Copies of the letters addressed to Hilda.

Mar 28th, 2013

Wilfred changes his identity.

Mar 28th, 2013

At some point in early 1944 Wilfred changes his identity from the Wilfred we know at ARB. KDO 7001 to addressing his letters Gunner Sidney D. Gallimore at ARB. KDO.7005 and signs himself Sid instead of Wilf.

This charade goes on for quite a few months and I have been at pains to work out the reason for it from the letters. There are a few clues but Wilfred is obviously guarded about what he is up to – after all his letters are read by his captors.

Three reasons occur to me and if anyone can spot any others from the following letters or has heard of a POW doing the same thing please let me know – admin.

1. To avoid an unpleasant job – Wilfred was a Private and could be forced to work.

2.  To get more Red Cross Parcels and more parcels from home.

3.  To help someone escape.

There is a bit of evidence for all three of these theories and I will point out the relevant bits in the following  letters that have led me to these conclusions. – admin.

As you can see from the next post the handwriting on the letters is identical – it is definitely Wilfred writing as Sidney Gallimore.

 

Tags:

A description of Wilfred’s Journey from Italy to Germany.

Feb 13th, 2013

I would like to give you a picture of what the Red Cross has meant to Prisoners of War and of our lasting gratitude to it. I should like to tell you how desperately necessary our food parcels are in our bad times and what a difference they made in our comparatively good ones.

Friday, the normal issue day, is always a good good day and the men are in great spirits as they unpack their parcels. We immediately begin to swap things – bully for stew, salmon for meat roll etc.  and to make a brew of tea which seems so homely for Englishmen every where.

Coming out of Italy into Germany our train was standing in the marshalling yard in Bolsano when the place was attacked by American bombers. The guards fled and we were left to break out of the cattle trucks and we scattered all over the  town. We were rounded up pretty quickly,of course, and were back in the railway yard almost  before the smoke and dust of the bombs had disappeared  I was amused to see dozens of men already kneeling by the train assiduously tending little wood fires on which their dixies were boiling for tea. I thought “nothing can break that sort of spirit’ and is made haste to join them. On that awful journey of days locked in a cattle truck we had at least some Red Cross food, leaving Italy with two parcels each. I was not only the food that kept us gojng but also the knowledge that we we not forgotten: that we were being looked after. The parcels formed a chain from England of which we hold the last link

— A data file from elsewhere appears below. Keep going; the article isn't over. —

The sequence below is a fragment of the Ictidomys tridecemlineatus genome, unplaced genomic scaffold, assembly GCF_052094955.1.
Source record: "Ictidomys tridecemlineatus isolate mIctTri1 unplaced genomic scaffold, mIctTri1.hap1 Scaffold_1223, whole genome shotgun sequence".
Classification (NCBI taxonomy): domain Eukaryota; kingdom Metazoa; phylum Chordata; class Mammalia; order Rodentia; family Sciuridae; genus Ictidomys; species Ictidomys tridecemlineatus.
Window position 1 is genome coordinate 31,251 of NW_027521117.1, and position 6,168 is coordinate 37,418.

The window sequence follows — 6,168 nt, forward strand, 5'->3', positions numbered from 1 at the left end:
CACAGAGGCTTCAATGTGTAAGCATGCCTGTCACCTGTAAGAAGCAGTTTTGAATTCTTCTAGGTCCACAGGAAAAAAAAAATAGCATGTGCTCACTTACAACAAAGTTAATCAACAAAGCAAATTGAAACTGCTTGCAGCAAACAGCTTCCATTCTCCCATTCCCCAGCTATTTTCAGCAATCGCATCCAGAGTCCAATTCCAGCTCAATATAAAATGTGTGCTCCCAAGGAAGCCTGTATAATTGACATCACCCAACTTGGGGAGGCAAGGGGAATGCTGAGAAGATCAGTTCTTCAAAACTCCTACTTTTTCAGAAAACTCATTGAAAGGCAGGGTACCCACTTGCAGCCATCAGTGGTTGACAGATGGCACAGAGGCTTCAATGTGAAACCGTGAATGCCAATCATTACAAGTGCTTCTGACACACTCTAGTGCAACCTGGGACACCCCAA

Tags:

Wilfred is assigned to a work camp. ARB.KDO.7001

Feb 13th, 2013

On arrival at Stalag XI B non officers were assigned to a work camp. Wilfred’s is Arbietskommando 7001 Halendorf. I believe this was a steel works.[admin]

See this link.

Tags:

Map of POW camps in Germany

Feb 13th, 2013

Tags:

It is tougher than it was but I can take it.

Nov 13th, 2012

(Wilfred now puts his address as Stalag XI A – admin)

26th November 1943.

My Dear Hilda,

Please ask Rothman’s, 3 Pall Mall, London to post me one thousand cigarettes a week – this will cost £1 weekly – send them a cheque for three months’ supply. Also I should like more clothing – shirts, socks, handkerchiefs, towel comb, cardigan etc.  – I am beginning at the beginning again with my kit. It is tougher than it was but I can take it. Cold and damp. Beat wishes for 1944. I WILL see you again!

Wilfred

Tags:

We left Italy with two Red Cross Parcels each.

Nov 13th, 2012

25th October 1943

My dear Harvie,